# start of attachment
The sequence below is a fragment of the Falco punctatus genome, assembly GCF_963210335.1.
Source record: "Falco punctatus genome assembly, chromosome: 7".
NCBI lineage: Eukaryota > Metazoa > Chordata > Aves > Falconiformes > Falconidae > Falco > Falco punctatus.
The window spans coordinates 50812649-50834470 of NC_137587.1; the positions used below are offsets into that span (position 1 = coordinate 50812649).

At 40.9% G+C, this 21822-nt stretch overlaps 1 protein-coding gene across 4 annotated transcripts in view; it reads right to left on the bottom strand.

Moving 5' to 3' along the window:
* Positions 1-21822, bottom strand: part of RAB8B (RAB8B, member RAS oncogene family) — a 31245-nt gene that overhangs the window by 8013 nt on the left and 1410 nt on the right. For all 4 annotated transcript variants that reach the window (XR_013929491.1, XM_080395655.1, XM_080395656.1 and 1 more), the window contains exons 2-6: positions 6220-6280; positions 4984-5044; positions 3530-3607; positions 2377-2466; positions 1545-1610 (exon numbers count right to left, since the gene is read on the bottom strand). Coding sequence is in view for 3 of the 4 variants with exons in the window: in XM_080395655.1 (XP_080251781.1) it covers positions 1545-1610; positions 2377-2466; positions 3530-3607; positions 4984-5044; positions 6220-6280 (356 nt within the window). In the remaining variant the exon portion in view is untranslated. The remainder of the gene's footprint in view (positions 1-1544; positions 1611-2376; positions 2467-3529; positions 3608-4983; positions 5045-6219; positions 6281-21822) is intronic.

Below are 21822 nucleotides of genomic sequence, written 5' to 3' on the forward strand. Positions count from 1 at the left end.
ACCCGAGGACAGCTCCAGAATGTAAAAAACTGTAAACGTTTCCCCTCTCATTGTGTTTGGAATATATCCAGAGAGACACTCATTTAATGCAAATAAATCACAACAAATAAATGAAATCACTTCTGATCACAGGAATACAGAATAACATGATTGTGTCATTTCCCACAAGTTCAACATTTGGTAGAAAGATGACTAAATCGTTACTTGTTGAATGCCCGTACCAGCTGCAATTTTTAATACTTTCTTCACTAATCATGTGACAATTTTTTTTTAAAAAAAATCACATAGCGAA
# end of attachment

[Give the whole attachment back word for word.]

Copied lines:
The sequence below is a fragment of the Falco punctatus genome, assembly GCF_963210335.1.
Source record: "Falco punctatus genome assembly, chromosome: 7".
NCBI lineage: Eukaryota > Metazoa > Chordata > Aves > Falconiformes > Falconidae > Falco > Falco punctatus.
The window spans coordinates 50812649-50834470 of NC_137587.1; the positions used below are offsets into that span (position 1 = coordinate 50812649).

At 40.9% G+C, this 21822-nt stretch overlaps 1 protein-coding gene across 4 annotated transcripts in view; it reads right to left on the bottom strand.

Moving 5' to 3' along the window:
* Positions 1-21822, bottom strand: part of RAB8B (RAB8B, member RAS oncogene family) — a 31245-nt gene that overhangs the window by 8013 nt on the left and 1410 nt on the right. For all 4 annotated transcript variants that reach the window (XR_013929491.1, XM_080395655.1, XM_080395656.1 and 1 more), the window contains exons 2-6: positions 6220-6280; positions 4984-5044; positions 3530-3607; positions 2377-2466; positions 1545-1610 (exon numbers count right to left, since the gene is read on the bottom strand). Coding sequence is in view for 3 of the 4 variants with exons in the window: in XM_080395655.1 (XP_080251781.1) it covers positions 1545-1610; positions 2377-2466; positions 3530-3607; positions 4984-5044; positions 6220-6280 (356 nt within the window). In the remaining variant the exon portion in view is untranslated. The remainder of the gene's footprint in view (positions 1-1544; positions 1611-2376; positions 2467-3529; positions 3608-4983; positions 5045-6219; positions 6281-21822) is intronic.

Below are 21822 nucleotides of genomic sequence, written 5' to 3' on the forward strand. Positions count from 1 at the left end.
ACCCGAGGACAGCTCCAGAATGTAAAAAACTGTAAACGTTTCCCCTCTCATTGTGTTTGGAATATATCCAGAGAGACACTCATTTAATGCAAATAAATCACAACAAATAAATGAAATCACTTCTGATCACAGGAATACAGAATAACATGATTGTGTCATTTCCCACAAGTTCAACATTTGGTAGAAAGATGACTAAATCGTTACTTGTTGAATGCCCGTACCAGCTGCAATTTTTAATACTTTCTTCACTAATCATGTGACAATTTTTTTTTAAAAAAAATCACATAGCGAA